Evangelical Philosophical SocietyArticle Reprint

Deriving the imago Dei from the Incarnation

by Graham Floyd

The doctrine of the imago Dei is one of the center pieces of Christian theology. It is something that all human beings possess that unites them as well as sets them apart from the rest of creation. 

There are, however, disputes over what the imago Dei entails. I propose that the doctrine of the Incarnation coupled with the doctrine of divine omniscience and theory of divine ideas can provide an explanation as to what properties constitute the divine image.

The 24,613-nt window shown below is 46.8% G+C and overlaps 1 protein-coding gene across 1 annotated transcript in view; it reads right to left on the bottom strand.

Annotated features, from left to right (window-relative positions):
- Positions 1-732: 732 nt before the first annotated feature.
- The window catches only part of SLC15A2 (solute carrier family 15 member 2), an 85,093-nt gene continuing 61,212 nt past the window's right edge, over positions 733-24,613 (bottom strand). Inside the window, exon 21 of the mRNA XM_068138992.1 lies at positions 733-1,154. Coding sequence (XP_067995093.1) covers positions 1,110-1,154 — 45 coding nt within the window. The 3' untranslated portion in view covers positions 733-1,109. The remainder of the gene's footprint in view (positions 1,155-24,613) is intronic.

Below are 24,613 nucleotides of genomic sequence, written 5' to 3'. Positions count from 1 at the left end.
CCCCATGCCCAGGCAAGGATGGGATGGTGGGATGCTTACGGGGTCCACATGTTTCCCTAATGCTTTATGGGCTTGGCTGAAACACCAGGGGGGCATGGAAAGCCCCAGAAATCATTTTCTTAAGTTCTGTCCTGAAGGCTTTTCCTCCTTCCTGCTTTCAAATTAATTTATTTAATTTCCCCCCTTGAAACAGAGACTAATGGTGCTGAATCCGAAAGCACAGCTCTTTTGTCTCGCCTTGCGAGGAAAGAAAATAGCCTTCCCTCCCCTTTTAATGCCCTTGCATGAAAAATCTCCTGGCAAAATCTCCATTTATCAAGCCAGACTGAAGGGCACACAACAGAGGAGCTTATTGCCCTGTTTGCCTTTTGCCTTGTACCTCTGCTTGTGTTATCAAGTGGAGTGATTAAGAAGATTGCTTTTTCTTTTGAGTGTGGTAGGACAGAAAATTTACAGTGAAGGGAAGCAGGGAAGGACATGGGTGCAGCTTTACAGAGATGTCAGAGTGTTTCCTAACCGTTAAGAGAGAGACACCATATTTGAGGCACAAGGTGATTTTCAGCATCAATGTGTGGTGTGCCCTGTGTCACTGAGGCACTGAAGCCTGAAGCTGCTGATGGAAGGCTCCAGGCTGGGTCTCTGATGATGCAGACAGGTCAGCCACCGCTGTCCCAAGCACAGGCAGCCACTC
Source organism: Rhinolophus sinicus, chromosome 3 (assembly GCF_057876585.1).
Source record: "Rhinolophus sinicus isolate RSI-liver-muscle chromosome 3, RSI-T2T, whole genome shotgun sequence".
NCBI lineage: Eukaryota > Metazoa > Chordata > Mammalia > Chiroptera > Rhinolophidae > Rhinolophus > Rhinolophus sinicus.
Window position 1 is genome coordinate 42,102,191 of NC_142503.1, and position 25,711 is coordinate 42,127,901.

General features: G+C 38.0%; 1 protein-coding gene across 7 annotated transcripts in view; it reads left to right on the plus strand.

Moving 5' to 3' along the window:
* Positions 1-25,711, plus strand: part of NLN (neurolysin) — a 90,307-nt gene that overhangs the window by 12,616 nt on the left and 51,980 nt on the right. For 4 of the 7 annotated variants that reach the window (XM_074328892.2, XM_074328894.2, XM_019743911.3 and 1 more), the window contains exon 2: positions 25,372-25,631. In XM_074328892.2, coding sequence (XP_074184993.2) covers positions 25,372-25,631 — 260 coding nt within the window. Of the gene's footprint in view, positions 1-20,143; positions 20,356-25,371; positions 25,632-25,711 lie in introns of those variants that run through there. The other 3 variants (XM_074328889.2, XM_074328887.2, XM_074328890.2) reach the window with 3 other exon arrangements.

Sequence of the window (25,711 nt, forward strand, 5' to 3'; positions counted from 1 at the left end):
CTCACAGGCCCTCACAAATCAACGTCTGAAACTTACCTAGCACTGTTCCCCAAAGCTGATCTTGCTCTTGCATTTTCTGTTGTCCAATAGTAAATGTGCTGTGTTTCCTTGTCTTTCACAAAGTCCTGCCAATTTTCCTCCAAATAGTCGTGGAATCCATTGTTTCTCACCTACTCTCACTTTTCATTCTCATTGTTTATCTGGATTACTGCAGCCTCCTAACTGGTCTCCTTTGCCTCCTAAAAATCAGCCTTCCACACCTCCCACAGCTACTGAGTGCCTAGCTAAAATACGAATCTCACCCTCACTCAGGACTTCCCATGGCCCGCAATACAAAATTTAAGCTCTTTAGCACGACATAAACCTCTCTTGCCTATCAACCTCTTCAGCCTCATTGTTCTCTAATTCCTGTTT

Since the Incarnation is a logical possibility for the Godhead, it resides as an idea within the necessarily and a se omniscient divine mind. This idea represents what God (namely the Second Person) would be like (i.e. his image) if he took on corporeal form. 

As a result, human nature (i.e. the Imago Dei) is derived from the divine ontology and its potential incarnation. Thus, both material and immaterial human properties can be said to be part of the Imago Dei

The full-text of this paper is available for FREE by clicking hereThe paper is part of an ongoing EPS web project focused on a Philosophy of Theological Anthropology


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